# Thread: Help with Partial Fraction Integration Problem

1. ## Help with Partial Fraction Integration Problem

Sorry, I'm new here and I don't know if there's an easy way to do the math symbols on here or not.

The original problem is to find the integral from 0 to 1 of (2*x^2 - x + 4)/((x^3 - 8)(x^2 - 49)).

I got it worked out to it equaling the integral from 0 to 1 of (-0.04243739*x^2 + 0.01347961*x - 0.0794319)/(x^3 - 8) + (0.02025586)/(x - 7) + (0.02218152)/(x + 7), which matches what is in my workbook, but past that I can't figure out what to do. The book just gives the answer as approx. 0.0111 after this.

To solve the integral from 0 to 1 of (-0.04243739*x^2 + 0.01347961*x - 0.0794319)/(x^3 - 8) would I need to use integration by parts?

And then for the integral from 0 to 1 of (0.02025586)/(x - 7) I am also stuck, since I cannot do 0.02025586*(ln(1-7) - ln(0-7)) because I'd be taking the natural log of a negative number.

If anyone could shed some light on this for me, that would be fantastic. Thank you so much!

2. Originally Posted by Kristen
Sorry, I'm new here and I don't know if there's an easy way to do the math symbols on here or not.

The original problem is to find the integral from 0 to 1 of (2*x^2 - x + 4)/((x^3 - 8)(x^2 - 49)).

I got it worked out to it equaling the integral from 0 to 1 of (-0.04243739*x^2 + 0.01347961*x - 0.0794319)/(x^3 - 8) + (0.02025586)/(x - 7) + (0.02218152)/(x + 7), which matches what is in my workbook, but past that I can't figure out what to do. The book just gives the answer as approx. 0.0111 after this.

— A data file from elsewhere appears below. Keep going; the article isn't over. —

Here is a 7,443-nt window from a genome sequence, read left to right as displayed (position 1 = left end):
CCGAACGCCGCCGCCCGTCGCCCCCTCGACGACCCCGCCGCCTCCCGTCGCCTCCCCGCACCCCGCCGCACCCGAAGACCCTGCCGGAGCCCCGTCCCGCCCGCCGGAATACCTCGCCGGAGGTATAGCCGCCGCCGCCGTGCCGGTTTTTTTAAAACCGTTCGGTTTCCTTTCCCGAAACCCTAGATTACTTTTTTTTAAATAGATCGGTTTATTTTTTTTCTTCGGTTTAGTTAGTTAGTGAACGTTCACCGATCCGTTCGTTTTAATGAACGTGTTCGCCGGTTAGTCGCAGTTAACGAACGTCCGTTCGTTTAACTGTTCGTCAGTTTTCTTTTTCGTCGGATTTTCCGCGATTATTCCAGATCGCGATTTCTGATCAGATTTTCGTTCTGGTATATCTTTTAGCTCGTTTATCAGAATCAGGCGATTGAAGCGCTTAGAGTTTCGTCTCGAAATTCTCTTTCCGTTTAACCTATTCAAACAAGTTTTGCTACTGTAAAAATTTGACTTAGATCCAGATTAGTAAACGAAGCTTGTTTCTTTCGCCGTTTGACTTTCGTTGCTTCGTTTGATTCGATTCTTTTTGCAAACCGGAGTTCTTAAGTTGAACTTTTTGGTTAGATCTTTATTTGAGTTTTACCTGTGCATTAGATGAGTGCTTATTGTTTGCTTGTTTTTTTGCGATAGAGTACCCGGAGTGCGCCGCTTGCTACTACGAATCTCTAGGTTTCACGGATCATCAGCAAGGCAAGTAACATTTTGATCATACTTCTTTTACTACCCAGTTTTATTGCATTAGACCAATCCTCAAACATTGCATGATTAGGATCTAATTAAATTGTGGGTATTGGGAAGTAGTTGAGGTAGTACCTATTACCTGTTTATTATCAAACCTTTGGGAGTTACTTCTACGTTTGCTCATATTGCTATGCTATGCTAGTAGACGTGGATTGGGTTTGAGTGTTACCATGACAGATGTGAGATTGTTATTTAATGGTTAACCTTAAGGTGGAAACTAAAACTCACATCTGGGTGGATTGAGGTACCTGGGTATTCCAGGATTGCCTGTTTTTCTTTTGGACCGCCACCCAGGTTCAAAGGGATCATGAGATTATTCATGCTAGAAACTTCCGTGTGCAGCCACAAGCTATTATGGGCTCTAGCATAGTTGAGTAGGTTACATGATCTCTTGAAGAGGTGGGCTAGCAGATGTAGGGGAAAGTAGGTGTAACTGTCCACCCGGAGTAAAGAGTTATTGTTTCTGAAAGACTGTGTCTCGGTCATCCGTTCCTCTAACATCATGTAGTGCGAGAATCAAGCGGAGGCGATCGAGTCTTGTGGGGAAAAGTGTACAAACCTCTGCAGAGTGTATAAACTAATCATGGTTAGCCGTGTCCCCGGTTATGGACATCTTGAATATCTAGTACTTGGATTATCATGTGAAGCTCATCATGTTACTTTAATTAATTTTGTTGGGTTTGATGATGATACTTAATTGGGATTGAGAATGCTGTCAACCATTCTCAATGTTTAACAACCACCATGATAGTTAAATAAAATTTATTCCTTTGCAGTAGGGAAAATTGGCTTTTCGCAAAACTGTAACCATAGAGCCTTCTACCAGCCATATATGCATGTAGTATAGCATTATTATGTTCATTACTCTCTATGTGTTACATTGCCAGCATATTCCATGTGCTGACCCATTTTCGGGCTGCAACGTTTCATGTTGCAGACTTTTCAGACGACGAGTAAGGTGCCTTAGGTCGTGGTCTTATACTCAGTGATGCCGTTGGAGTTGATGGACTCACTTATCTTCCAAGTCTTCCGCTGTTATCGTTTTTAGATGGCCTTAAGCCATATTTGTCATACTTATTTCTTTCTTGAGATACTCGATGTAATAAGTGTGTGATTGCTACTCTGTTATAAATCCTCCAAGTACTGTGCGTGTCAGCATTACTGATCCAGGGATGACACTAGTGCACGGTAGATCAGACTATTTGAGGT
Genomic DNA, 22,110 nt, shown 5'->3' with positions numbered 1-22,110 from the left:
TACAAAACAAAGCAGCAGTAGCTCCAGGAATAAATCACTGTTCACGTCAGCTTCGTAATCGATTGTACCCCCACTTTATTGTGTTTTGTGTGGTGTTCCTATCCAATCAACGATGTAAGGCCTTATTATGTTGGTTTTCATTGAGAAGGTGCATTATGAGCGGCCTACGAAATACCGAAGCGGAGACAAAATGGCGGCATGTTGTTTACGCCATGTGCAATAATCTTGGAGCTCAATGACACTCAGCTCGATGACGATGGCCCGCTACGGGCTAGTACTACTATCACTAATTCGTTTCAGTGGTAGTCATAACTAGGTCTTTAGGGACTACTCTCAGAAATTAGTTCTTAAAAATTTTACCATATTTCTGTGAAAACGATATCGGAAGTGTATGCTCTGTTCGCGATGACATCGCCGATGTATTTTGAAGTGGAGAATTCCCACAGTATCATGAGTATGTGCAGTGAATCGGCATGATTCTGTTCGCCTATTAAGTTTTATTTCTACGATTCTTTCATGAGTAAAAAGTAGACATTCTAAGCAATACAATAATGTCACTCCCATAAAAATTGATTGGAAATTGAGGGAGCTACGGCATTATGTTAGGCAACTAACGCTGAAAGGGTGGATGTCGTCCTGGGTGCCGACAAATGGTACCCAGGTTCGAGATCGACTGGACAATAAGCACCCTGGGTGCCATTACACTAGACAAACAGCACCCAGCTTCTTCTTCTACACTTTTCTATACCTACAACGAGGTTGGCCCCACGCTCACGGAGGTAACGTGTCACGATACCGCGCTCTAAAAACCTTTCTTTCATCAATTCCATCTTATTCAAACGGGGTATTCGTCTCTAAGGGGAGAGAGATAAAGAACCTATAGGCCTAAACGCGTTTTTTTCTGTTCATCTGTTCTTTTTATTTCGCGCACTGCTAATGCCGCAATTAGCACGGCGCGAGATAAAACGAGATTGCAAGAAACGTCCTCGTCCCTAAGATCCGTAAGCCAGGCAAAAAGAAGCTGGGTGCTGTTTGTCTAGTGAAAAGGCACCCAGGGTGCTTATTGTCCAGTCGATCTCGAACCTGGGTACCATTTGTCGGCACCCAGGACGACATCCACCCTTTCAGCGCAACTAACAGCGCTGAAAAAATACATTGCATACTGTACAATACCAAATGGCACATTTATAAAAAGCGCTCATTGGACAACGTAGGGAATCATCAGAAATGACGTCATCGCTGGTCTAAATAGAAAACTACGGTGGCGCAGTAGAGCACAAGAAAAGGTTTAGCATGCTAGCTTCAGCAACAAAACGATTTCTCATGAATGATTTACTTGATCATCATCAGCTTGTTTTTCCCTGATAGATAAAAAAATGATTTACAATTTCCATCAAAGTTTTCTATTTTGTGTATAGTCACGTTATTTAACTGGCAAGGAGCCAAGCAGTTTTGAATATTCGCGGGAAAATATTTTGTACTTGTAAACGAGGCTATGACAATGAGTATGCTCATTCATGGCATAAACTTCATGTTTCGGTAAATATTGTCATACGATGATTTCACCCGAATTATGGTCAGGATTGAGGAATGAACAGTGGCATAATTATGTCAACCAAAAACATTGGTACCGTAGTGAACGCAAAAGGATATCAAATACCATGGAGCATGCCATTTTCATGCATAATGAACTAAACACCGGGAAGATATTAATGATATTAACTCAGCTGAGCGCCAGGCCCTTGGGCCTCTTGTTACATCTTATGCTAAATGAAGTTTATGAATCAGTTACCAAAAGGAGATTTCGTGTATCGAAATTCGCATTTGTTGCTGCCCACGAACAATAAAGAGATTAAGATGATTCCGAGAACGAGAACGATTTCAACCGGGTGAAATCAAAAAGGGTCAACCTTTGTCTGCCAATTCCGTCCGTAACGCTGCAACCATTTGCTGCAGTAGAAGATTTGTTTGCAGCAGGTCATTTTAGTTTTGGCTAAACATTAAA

To solve the integral from 0 to 1 of (-0.04243739*x^2 + 0.01347961*x - 0.0794319)/(x^3 - 8) would I need to use integration by parts?

And then for the integral from 0 to 1 of (0.02025586)/(x - 7) I am also stuck, since I cannot do 0.02025586*(ln(1-7) - ln(0-7)) because I'd be taking the natural log of a negative number.

If anyone could shed some light on this for me, that would be fantastic. Thank you so much!

Bless your heawrt, this problem is completely insane (unless I missed some trick, which I don't really think so since it is simply rational functions), and the numbers involved in it make it a problem that may take above 40 minutes at least to do if you don't make any mistake in the way and you know perfectly well all your
theory....

Anyway, the denominator is just $\displaystyle (x-2)(x^2+2x+4)(x-7)(x+7)$ , so this already is a mess...good luck!

Tonio

3. Originally Posted by tonio
Bless your heawrt, this problem is completely insane (unless I missed some trick, which I don't really think so since it is simply rational functions), and the numbers involved in it make it a problem that may take above 40 minutes at least to do if you don't make any mistake in the way and you know perfectly well all your
theory....

Anyway, the denominator is just $\displaystyle (x-2)(x^2+2x+4)(x-7)(x+7)$ , so this already is a mess...good luck!

Tonio
I did it with the denominator being $\displaystyle (x^3 - 8)(x-7)(x+7)$, which also works, correct? Would it be easier using the denominator you used?

I am just stuck at the two parts i listed.

The integral from 0 to 1 of $\displaystyle (-0.04243739*x^2 + 0.01347961*x - 0.0794319)/(x^3 - 8)$ and...
the integral from 0 to 1 of $\displaystyle (0.02025586)/(x - 7)$.